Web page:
The biggest regional winners are London and the South East, no surprises there and by sector the construction industry is the fastest growing with shortages of many skilled trades, followed by IT and then senior managers, especially in procurement. The losers are going to continue to be the unskilled. Over the next 20 years there are going to dramatic changes with those in skilled repetitive jobs being largely replaced by AI and robots. From the 1980s to now, technology and the resultant productivity improvements has mainly hit unskilled and semi-skilled wages. The next generation of intelligent systems, which is already happening, will impact many middle class jobs from accountants to surgeons. The safest areas will be creative industries and face-to-face jobs as it is very difficult for technology to currently replace these.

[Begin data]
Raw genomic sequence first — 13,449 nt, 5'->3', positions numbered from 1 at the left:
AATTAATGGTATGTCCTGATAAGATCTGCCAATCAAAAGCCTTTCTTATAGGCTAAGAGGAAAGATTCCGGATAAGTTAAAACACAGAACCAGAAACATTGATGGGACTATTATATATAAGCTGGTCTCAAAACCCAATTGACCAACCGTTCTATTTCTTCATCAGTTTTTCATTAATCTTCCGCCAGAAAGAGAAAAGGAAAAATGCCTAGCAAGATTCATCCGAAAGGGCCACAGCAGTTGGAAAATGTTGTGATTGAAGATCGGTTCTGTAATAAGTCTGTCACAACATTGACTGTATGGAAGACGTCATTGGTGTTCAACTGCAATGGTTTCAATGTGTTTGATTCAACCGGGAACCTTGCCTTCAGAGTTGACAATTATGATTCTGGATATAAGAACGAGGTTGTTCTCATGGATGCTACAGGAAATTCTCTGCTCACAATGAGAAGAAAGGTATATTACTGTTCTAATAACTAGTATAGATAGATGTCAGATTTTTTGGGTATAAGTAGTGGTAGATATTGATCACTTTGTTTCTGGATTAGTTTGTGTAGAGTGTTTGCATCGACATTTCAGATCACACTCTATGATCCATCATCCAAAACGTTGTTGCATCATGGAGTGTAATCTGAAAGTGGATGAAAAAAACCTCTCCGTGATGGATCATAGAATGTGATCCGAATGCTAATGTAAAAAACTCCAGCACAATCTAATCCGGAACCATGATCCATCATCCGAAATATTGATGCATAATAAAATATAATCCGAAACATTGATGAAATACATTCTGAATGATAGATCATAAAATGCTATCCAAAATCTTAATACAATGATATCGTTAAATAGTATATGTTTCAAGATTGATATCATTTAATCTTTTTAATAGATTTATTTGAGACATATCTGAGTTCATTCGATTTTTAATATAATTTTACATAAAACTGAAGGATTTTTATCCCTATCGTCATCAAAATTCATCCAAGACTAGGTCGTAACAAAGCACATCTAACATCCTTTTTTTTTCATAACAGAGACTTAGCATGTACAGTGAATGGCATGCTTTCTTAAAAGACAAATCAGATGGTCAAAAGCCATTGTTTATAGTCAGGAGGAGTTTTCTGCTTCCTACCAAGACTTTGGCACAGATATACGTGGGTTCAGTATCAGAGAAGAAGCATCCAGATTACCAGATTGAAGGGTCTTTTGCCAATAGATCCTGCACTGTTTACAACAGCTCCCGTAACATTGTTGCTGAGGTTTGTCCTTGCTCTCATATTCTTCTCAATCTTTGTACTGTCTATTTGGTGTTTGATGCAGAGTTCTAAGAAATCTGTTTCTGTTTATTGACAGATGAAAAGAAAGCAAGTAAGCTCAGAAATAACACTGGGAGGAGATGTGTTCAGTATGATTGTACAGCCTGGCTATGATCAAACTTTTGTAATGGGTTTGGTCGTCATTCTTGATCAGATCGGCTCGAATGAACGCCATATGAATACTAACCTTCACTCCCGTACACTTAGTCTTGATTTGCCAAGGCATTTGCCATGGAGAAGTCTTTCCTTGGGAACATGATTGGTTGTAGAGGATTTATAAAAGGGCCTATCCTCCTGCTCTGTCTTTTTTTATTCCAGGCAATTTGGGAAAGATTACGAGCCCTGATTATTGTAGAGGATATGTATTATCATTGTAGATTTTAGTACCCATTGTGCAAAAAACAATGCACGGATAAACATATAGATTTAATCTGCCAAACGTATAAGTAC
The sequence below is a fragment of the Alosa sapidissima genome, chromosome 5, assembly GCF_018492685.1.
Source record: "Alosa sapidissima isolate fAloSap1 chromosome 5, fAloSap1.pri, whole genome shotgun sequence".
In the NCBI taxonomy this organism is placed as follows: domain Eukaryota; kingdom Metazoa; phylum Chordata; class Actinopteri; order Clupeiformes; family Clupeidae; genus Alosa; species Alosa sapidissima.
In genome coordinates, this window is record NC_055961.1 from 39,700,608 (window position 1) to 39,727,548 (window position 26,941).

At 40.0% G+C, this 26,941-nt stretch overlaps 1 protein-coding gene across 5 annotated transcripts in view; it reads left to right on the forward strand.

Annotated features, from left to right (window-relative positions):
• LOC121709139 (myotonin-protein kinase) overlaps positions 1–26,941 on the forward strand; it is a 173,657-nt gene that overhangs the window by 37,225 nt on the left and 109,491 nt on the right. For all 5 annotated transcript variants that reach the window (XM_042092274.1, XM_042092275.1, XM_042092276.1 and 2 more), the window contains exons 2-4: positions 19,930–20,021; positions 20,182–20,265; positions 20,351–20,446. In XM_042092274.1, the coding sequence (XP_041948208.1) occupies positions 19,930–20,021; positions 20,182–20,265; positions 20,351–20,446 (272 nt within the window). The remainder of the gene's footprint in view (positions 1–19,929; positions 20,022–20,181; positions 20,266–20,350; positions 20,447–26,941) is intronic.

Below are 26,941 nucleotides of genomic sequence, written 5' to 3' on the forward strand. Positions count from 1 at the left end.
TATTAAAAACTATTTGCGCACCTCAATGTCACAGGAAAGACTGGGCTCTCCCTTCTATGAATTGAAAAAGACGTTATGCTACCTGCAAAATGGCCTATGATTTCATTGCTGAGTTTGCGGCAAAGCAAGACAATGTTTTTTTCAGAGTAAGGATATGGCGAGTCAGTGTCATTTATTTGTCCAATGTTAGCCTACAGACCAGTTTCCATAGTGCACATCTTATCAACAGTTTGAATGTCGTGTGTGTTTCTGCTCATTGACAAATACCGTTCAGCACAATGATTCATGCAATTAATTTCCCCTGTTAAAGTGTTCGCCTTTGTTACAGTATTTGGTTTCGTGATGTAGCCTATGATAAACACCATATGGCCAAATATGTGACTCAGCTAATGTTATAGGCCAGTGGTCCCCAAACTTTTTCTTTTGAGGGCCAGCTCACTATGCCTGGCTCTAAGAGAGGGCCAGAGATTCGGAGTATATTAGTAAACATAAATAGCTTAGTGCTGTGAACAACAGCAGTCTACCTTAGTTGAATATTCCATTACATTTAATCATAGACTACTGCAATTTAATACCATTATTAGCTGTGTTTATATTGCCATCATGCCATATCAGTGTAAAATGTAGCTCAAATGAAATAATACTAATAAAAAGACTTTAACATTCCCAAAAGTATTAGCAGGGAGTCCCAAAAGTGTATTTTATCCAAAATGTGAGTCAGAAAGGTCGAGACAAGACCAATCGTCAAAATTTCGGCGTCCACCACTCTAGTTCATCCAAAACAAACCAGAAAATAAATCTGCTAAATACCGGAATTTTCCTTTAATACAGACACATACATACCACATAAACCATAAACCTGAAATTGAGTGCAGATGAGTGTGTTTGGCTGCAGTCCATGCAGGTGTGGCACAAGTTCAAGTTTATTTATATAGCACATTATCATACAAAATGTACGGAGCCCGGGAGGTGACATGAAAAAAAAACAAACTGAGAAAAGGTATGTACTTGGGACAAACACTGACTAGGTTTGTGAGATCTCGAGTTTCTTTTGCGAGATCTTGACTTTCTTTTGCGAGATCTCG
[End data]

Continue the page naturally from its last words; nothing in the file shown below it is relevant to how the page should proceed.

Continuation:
With the BOE and FCA both asleep at the wheel, it will probably be cheaper and more effective to replace these highly paid, professional sleepers, sorry regulators with expert systems, so all of the major bank’s trades are analysed and any discrepancies investigated, much like share trading is for insider dealing. Incidentally, this problems will continue to happen where we live in an EU expensive, productivity draining, bureaucratic, highly regulated, box ticking system. Don’t think, don’t question, don’t investigate, just cover your back by ticking the right box!

    When I worked in the scientific civil service we had a saying: “You can lead a bureaucrat to knowledge but you can’t make them think!”

    • Hi Rods

      I agree that many things are in a state of flux now and occupations which have so far not been affected by technology increasingly will be. I suspect that the bureaucrats will put themselves in charge of the AI robots and computers. On that road I wonder how long (Skynet) the AI machine will take to spot that the bureaucrats offer negative value?